WHAT IS ARTHRITIS?
Arthritis is a term that describes joint inflammation and can affect one or more joints. Clinical research and experience have shown that there are more than 100 types of arthritis in existence. Causes and treatments differ for each. However, there are two main types of arthritis – osteoarthritis and rheumatoid arthritis.
Arthritis symptoms develop gradually – over a set period, but in some cases, they may have an acute onset (appearing suddenly). Arthritis is common among the geriatric population (people above the age of 65). However, younger adults, teens, and children can also develop this condition. The incidence of arthritis is also higher in women than in men and overweight people.
HOW DO I KNOW THAT I HAVE ARTHRITIS? WHAT ARE THE SYMPTOMS?
The major symptoms of arthritis are stiffness, joint pain, and swelling. An arthritic patient also has a decreased range of motion. The skin surrounding the joint may also appear red. Many arthritis patients experience intense symptoms early in the morning.
Loss of appetite and unexplained tiredness are common in rheumatoid arthritis. They are caused by the inflammation triggered by activities of the immune system. Anemia is also a symptom in arthritic patients, and sometimes, the patient may experience a slight fever. If rheumatoid arthritis is not treated on time, the joint may be deformed.
WHAT CAUSES ARTHRITIS?
Everyone has cartilage. It is a flexible but firm connective tissue in the joints. It acts as a shock absorber, thus protecting your joints when you move or subject them to stress. Arthritis results when the cartilage tissue wears off.
Osteoarthritis is one of the commonest forms of arthritis. It is caused by normal wear and tear of the cartilage tissue. An injury or infection to the joints can accelerate cartilage tissue breakdown. People who have a family history of osteoarthritis are more at risk of developing the disease.
Rheumatoid arthritis is another common form of arthritis. It is an autoimmune disorder – this means that it occurs when your immune system attacks your body tissues. These attacks are targeted at the synovium. The synovium is a tissue that produces the synovial fluid. Rheumatoid arthritis is a disease of the synovium. It invades and destroys the joint. Eventually, it destroys both the cartilage and the bone within the joint.
We do not fully understand what causes these immune attacks. But clinical research has shown that certain genetic markers in the body can increase a person’s risk of developing rheumatoid arthritis fivefold.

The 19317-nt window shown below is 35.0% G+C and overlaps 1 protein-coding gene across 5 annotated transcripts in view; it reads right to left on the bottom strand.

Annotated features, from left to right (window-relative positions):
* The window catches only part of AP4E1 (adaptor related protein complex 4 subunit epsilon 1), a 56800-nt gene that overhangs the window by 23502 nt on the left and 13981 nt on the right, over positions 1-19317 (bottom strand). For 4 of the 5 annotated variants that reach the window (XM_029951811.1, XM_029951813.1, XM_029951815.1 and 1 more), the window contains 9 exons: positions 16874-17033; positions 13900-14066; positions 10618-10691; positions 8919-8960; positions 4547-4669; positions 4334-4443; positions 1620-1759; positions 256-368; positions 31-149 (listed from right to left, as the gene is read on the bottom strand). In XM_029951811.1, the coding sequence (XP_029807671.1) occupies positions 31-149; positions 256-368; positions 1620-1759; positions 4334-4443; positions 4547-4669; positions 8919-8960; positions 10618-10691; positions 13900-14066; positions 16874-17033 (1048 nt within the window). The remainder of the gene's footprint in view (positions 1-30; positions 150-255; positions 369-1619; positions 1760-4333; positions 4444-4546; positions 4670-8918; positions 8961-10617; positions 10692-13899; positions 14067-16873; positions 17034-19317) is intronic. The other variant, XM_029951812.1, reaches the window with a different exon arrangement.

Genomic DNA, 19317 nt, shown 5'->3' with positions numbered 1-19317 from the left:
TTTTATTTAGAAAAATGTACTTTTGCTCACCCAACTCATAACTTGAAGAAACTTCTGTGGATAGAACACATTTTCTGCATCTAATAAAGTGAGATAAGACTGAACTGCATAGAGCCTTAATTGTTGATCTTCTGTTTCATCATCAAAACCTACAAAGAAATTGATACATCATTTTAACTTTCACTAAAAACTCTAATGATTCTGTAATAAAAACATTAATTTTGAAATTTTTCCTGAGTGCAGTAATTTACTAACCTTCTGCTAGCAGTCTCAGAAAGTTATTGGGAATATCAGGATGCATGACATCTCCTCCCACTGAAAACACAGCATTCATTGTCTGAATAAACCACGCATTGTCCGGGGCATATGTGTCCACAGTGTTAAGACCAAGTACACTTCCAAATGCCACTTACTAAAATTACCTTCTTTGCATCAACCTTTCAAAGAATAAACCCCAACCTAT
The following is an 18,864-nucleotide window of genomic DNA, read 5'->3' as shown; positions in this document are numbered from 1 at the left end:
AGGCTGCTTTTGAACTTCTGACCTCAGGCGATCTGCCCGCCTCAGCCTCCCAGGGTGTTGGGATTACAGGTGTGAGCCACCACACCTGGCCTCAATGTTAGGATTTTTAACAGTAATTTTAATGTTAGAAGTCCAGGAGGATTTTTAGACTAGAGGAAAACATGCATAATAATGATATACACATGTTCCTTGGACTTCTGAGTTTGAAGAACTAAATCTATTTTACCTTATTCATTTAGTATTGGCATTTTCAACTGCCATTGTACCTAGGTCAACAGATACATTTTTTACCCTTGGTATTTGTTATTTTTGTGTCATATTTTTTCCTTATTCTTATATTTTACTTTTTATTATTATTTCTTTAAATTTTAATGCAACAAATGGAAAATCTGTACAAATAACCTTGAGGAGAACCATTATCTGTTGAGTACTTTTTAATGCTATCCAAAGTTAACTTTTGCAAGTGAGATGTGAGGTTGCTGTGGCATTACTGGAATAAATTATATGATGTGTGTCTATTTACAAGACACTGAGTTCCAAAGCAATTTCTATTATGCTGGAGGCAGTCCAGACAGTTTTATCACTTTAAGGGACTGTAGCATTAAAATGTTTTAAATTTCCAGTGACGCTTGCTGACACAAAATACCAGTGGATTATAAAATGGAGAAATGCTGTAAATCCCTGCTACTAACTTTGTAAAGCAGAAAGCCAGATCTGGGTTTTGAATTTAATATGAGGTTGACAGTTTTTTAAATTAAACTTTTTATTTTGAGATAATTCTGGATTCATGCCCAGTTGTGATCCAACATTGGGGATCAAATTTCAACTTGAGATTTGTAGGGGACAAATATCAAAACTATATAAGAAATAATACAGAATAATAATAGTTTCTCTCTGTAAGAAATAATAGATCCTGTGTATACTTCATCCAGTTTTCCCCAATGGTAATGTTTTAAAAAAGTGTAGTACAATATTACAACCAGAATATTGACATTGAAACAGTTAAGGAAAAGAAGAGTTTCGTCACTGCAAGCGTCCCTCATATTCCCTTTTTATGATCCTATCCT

Seeing a physical therapist at Delta/Fillmore Physical Therapy and Sports Medicine is a good first step if you are not sure who to see for a diagnosis. They will conduct a physical examination to check for red or warm joints, fluid in the joint region, and decreased range of motion.
If you experience very severe symptoms, physical therapists at Delta/Fillmore Physical Therapy and Sports Medicine will refer you to a rheumatologist for faster diagnosis and treatment.
To determine the kind of arthritis that you have, your doctor will have to analyze your joint fluids and blood. Other important diagnostic tests include blood tests for rheumatoid factor, anti-cyclic citrullinated peptide, and antinuclear antibody.
Physical therapists at Delta/Fillmore Physical Therapy and Sports Medicine will also use imaging diagnostics such as CT scans, MRI, and X-ray to create an image of your cartilage and bones. This is done to rule out other factors that may cause similar symptoms, like bone spurs for example.
TREATMENT FOR ARTHRITIS
The goal of treatment is to ease your pain and prevent further damage to your joints. Treatment techniques include:
- Medications such as analgesics, nonsteroidal anti-inflammatory drugs, capsaicin creams or menthol, and immunosuppressant
- Surgery in severe cases
- Physical therapy
Physical therapy at Delta /Fillmore Physical Therapy and Sports Medicine involves exercises that give strength to the muscles surrounding the affected joint. Physical therapy is a very important component of arthritis treatment.
They will create an exercise plan to improve your strength, balance, coordination, and flexibility so that you can perform your physical functions well enough.
- They will teach you the right body mechanics and posture that will help improve function and relieve pain.
- You will be taught how to use canes, walkers, and other assistive devices.
- They will recommend various treatment options, such as splints and braces for joint support, cold and hot therapy to ease stiffness and joint pain, and shoe inserts for stress relief on your lower extremities.
WHAT’S THE PROGNOSIS FOR ARTHRITIS PATIENTS?
Arthritis does not have any cure. However, symptoms can improve with the right treatment.
Physical therapists at Delta /Fillmore Physical Therapy and Sports Medicine will recommend the right treatment for you and also suggest lifestyle modifications to help with the management of your condition.